SALT LAKE CITY (ABC4) – If you’re struggling to write the next Great American novel, it may help (or hurt) you to know that there are only six types of story plots, according to researchers. 

You read that right. Researchers analyzed over 1,700 novels and revealed that consistently, books go into one of six plots. The novelist Kurt Vonnegut spoke about a similar idea. He explored this idea in a 1995 lecture and in his autobiography.


The rise is what many would typically call “rags to riches” story. Things may be either bad or good, but they’ll get better and never really go as bad as when it first started. Our characters will start at the bottom, and make their way up to the top. 

Some examples of this include: 

Matilda by Roald Dahl

Holes by Louis Sachar


In exact opposition to the rise is the fall. This one is called “riches to rags” story. Things will start great and just continue a downward spiral. This can also be called a tragedy, so think of Romeo and Juliet or Othello. There is no happy ending, and that’s the end of it. 

Some examples of this include: 

Picture of Dorian Gray by Oscar Wilde

Animal Farm by George Orwell


This is the “man-in-the-hole” story. Characters in these stories start low, and are forced to climb back out again. Shakespeare’s classic comedies are a good example of this. Think of “All’s Well That Ends Well” as an example.

Some examples of this include: 

The Hobbit by J.R.R. Tolkien

Alice in Wonderland by Lewis Carroll


Going in a similar pattern, rather than starting at the bottom and going up, the “rise-fall” has the character start at the top and falls to the bottom. These tend to be the “morality” stories or Fables. These are the types of stories designed to teach a lesson that we should have learned from the story rather than real-life experience. Think of the Icarus story. Things were going great until the son flew too close to the sun, and then everything came crashing down.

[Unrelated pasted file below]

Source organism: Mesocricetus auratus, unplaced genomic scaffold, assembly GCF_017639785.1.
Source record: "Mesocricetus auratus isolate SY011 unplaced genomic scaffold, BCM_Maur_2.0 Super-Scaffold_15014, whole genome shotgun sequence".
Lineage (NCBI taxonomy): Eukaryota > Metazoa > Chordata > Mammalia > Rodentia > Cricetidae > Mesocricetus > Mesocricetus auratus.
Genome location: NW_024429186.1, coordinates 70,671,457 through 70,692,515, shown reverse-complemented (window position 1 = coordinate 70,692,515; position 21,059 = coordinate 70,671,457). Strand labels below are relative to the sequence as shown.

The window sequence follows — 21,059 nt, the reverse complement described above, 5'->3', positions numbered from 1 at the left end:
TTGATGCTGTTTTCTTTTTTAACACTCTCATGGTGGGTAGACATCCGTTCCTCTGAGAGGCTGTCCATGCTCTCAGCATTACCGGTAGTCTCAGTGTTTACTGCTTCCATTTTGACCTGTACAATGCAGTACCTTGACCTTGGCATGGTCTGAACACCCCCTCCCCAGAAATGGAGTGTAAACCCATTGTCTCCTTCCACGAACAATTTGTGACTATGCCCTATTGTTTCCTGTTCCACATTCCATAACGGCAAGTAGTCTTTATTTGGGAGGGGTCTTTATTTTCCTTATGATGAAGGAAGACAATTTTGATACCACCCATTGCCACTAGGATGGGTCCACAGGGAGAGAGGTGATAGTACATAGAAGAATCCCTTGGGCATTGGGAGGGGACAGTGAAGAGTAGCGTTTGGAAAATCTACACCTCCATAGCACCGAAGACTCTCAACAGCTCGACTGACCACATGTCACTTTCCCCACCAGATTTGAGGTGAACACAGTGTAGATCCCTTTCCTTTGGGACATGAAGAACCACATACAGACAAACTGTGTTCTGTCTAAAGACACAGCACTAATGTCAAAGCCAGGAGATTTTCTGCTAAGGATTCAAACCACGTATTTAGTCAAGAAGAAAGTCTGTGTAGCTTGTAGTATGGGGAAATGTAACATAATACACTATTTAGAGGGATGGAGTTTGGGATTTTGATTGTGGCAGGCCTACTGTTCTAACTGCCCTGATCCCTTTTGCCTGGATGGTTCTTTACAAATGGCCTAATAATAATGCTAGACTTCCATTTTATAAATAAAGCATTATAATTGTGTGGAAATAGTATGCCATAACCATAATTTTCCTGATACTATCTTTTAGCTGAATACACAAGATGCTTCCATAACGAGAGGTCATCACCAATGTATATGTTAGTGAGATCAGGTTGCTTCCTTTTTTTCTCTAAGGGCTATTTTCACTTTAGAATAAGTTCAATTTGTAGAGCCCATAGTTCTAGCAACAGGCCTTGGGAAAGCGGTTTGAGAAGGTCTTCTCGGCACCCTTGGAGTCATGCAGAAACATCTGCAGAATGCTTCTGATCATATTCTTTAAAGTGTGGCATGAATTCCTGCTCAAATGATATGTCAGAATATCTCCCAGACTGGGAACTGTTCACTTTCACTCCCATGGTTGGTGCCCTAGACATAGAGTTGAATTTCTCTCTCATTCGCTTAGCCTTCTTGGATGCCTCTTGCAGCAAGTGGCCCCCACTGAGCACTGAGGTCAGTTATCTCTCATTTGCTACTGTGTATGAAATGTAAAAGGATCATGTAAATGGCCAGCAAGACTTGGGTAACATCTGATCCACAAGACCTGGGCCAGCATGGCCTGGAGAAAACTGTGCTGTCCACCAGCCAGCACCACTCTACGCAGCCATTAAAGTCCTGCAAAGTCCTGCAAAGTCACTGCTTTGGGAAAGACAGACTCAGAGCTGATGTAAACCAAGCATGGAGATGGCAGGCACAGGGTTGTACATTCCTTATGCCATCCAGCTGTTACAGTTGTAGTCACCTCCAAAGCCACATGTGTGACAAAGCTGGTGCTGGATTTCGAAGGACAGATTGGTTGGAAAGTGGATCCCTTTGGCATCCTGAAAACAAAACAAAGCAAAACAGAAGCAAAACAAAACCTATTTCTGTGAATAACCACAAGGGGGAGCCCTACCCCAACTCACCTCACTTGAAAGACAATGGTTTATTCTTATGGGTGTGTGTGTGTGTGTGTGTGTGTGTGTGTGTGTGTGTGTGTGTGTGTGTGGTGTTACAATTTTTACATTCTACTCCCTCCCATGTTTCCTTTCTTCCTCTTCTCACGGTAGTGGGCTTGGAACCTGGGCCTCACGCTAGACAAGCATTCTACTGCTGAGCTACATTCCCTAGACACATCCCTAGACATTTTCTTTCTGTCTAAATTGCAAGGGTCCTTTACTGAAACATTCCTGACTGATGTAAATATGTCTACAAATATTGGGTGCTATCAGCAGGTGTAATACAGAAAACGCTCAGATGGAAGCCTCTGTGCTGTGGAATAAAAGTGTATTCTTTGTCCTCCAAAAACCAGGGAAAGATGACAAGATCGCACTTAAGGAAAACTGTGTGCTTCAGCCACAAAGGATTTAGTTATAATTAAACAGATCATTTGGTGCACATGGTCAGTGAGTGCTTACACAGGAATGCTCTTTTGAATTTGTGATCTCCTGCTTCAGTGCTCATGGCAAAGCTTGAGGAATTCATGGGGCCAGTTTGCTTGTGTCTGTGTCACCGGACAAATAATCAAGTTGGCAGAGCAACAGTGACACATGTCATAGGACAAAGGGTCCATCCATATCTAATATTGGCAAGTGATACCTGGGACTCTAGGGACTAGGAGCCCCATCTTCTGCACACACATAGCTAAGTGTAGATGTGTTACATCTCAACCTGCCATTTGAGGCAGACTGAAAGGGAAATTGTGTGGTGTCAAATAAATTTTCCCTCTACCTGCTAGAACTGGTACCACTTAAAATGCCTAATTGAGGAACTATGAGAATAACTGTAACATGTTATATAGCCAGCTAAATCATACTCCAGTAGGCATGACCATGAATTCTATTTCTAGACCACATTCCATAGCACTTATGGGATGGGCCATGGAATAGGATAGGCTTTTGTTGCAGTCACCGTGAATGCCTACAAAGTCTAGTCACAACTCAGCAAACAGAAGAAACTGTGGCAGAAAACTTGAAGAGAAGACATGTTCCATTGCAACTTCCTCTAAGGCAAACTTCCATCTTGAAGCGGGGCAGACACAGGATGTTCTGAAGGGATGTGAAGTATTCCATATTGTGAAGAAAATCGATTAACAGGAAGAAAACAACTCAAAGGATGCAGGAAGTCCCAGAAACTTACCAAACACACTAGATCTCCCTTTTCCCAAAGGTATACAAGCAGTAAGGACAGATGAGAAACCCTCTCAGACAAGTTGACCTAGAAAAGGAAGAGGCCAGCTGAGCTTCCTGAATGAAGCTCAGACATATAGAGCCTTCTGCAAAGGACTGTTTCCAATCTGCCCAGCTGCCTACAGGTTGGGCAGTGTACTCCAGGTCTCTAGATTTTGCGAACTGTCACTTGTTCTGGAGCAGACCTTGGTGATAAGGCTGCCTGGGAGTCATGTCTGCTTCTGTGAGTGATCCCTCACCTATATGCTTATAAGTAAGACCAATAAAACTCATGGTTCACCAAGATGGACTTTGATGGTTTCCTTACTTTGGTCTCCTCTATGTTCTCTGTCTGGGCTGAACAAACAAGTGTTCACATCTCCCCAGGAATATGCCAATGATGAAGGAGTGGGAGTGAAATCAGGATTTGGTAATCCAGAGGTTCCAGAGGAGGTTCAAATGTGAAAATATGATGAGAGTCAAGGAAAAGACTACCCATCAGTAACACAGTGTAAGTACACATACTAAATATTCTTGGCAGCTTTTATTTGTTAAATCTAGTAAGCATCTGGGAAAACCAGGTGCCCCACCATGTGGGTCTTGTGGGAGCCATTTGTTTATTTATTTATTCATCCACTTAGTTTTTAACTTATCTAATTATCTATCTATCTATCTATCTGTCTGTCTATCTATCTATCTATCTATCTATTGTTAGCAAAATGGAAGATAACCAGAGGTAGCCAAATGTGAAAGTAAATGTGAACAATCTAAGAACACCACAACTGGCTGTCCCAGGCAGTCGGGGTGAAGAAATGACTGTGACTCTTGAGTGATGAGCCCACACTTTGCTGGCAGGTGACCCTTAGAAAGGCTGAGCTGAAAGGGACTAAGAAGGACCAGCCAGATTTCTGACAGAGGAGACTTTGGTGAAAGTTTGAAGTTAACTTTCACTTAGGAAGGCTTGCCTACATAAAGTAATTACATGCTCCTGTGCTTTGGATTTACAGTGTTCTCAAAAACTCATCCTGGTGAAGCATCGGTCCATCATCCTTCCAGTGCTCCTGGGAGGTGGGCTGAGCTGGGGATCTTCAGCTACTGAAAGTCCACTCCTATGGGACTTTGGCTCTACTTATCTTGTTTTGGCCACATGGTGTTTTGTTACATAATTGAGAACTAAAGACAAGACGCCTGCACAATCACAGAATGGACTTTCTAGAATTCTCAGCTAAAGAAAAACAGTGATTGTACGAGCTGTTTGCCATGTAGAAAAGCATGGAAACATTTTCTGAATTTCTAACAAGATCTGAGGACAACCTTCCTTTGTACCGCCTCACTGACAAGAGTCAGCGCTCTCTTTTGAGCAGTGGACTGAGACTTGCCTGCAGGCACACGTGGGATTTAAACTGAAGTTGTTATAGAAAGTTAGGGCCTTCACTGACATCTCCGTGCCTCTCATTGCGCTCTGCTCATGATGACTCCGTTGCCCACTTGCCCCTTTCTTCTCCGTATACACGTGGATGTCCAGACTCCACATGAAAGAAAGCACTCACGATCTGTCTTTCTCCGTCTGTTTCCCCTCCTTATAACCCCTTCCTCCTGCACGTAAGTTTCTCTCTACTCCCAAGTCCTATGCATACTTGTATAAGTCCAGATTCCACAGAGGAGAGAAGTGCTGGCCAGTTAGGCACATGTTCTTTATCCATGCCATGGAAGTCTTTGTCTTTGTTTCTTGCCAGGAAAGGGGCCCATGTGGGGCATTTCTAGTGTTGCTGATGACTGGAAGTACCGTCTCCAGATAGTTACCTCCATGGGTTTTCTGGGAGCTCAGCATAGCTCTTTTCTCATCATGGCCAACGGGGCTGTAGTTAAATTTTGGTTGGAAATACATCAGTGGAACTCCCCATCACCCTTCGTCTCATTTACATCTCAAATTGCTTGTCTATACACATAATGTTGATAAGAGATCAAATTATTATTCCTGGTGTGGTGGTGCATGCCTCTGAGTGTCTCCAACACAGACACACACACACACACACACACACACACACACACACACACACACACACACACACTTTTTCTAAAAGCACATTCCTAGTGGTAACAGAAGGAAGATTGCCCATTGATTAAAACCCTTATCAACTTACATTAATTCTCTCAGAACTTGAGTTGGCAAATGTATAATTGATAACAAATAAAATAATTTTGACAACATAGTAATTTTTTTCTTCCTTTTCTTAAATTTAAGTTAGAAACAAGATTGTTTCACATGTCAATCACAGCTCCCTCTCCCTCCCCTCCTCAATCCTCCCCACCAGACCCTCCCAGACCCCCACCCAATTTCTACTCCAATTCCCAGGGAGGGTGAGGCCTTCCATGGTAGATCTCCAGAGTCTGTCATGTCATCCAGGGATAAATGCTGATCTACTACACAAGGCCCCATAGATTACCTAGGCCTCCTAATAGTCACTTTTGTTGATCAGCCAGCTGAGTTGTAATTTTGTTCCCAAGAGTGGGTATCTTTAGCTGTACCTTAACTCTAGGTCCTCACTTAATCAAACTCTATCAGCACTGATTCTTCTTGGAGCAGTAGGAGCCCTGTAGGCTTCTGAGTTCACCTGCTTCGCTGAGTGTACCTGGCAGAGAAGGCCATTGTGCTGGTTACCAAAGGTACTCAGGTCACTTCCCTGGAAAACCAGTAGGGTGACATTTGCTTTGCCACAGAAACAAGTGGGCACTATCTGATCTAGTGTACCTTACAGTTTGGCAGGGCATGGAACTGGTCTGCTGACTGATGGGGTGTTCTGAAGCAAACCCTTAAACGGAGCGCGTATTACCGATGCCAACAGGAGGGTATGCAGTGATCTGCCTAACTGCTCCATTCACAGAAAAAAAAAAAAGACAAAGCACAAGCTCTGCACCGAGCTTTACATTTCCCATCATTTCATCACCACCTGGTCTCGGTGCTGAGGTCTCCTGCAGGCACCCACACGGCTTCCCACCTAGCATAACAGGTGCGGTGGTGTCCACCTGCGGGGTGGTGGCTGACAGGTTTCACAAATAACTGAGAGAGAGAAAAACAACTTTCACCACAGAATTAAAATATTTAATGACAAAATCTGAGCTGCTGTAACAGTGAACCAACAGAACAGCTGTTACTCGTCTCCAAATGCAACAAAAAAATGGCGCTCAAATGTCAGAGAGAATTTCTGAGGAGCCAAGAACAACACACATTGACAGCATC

Some examples of this include: 

Hunger Games by Suzanne Collins

Jurassic Park by Michael Crichton


In this, the character will start low, then get better, then fall again. This is the Oedipus story. This is less common than the other genres. 

Some examples of this include: 

Frankenstein by Mary Shelley

The Sun Also Rises by Ernest Hemingway


This story is called the “Cinderella” story for its happy start, then drop, and then finally to a happily ever after. This is the most common genre, often found in love stories, sports stories, Disney movies, and other stories that have happy endings. 

Some examples of this include: 

Jane Eyre by Emily Bronte

Disney’s Pinocchio

A final note, while these six types set the stage for plots, not every story hits the six story types perfectly every single time. Often, especially in modern tellings, stories go through a constant shift between rising and falling actions, but no matter what happens, researchers say each story will stay within a specific category.